Natalizumab and PML in MS

Anthony T Reder MD (Dr. Reder of the University of Chicago served on advisory boards and as a consultant for Bayer, Biogen Idec, Caremark Rx, Genentech, Genzyme, Novartis, Questcor/Malinkrodt, Serono, and Teva-Marion.)
Raymond P Roos MD, editor. (Dr. Roos of the University of Chicago owns stock in Amgen, Express Scripts, Isis, and Merck.)
Originally released August 2, 2005; last updated July 22, 2016; expires July 22, 2019

This article includes discussion of natalizumab and PML in MS and natalizumab and progressive multifocal leukoencephalopathy in multiple sclerosis. The foregoing terms may include synonyms, similar disorders, variations in usage, and abbreviations.

Overview

White blood cells use adhesion molecules to attach to CNS endothelial cells, then penetrate the blood-brain barrier, and then cause inflammatory demyelination in multiple sclerosis. Antibodies to the VLA-4 adhesion molecule (natalizumab) prevent exacerbations and progression of multiple sclerosis. Some patients on this therapy have developed progressive multifocal leukoencephalopathy (PML). The author discusses the role of adhesion molecules in immune activation, penetration of the blood-brain barrier, and provocation and prevention of PML. The most recent information on monitoring for PML and clear definitions of the risk of PML are detailed.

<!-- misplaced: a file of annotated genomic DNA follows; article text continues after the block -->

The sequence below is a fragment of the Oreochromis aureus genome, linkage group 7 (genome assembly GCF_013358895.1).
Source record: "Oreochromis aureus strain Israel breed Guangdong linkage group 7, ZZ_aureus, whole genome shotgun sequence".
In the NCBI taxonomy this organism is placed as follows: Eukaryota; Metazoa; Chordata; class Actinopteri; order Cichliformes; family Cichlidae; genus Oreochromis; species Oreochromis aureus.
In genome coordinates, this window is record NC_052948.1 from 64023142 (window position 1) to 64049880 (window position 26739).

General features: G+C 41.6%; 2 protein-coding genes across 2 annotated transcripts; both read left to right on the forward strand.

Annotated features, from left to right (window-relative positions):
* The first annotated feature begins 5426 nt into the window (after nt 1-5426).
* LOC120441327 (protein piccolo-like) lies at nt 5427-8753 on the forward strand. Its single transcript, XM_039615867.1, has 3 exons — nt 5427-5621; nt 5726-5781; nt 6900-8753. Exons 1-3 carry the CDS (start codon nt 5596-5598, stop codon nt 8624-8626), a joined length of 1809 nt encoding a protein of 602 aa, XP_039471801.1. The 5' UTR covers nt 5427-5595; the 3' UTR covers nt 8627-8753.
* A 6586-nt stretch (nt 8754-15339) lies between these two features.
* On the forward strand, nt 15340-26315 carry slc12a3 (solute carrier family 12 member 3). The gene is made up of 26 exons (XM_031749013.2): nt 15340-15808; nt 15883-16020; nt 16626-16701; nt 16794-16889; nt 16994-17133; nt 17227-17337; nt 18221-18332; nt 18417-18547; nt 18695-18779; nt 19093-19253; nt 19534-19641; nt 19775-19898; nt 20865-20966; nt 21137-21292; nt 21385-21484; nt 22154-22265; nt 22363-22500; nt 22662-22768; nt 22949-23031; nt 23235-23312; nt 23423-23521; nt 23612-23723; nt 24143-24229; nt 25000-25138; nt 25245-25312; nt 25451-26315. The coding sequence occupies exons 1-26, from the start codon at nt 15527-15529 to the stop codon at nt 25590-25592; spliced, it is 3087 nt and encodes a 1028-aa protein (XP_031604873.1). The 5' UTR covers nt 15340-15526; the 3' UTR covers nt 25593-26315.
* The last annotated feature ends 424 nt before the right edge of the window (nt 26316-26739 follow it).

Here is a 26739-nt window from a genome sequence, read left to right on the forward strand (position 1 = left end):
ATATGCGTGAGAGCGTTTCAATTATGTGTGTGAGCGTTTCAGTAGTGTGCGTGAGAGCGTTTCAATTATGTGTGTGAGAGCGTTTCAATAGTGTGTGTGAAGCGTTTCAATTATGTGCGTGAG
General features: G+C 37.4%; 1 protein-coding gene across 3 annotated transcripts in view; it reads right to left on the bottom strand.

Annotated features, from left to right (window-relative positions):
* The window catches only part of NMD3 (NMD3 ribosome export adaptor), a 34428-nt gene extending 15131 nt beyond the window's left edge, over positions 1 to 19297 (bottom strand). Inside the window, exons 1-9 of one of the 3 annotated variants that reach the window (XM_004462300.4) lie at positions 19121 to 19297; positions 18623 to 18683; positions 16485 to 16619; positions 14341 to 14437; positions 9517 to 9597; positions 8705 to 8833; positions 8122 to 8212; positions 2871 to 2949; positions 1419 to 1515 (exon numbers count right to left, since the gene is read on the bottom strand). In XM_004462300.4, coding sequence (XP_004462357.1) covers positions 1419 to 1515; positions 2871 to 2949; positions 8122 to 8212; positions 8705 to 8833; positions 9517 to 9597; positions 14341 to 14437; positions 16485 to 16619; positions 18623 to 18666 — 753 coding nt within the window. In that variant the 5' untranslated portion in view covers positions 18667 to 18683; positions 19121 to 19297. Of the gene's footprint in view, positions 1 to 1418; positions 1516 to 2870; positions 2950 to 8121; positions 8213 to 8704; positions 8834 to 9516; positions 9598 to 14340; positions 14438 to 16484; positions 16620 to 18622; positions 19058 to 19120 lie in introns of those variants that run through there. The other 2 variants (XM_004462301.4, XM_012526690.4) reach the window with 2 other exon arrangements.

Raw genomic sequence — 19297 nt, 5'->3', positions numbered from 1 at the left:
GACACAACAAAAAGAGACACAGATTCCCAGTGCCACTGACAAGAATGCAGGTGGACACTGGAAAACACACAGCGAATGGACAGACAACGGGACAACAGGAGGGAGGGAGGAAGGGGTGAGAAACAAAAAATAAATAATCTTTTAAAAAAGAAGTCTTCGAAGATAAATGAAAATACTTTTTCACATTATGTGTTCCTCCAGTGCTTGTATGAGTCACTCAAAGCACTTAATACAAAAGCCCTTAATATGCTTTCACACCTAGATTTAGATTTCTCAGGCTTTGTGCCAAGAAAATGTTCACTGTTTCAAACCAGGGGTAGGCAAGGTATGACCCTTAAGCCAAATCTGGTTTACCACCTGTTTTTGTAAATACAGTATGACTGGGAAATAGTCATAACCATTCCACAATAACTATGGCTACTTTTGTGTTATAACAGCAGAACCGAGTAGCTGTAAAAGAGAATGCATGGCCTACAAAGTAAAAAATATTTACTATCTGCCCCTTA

Key points

 

• Natalizumab binds to very late activation antigen-4 (VLA-4) on immune cells. These cells no longer bind to CNS endothelium and can't cross the blood-brain barrier.

 

• The drug lowers the number of CSF T cells by at least 10-fold.

 

• With less immune surveillance in the brain, and perhaps actual activation of the virus by the treatment, the ordinarily innocuous JC virus can cause progressive multifocal leukoencephalopathy (PML).

 

• New assays that quantitate serum antibodies to JC virus allow better estimation of risk for PML.

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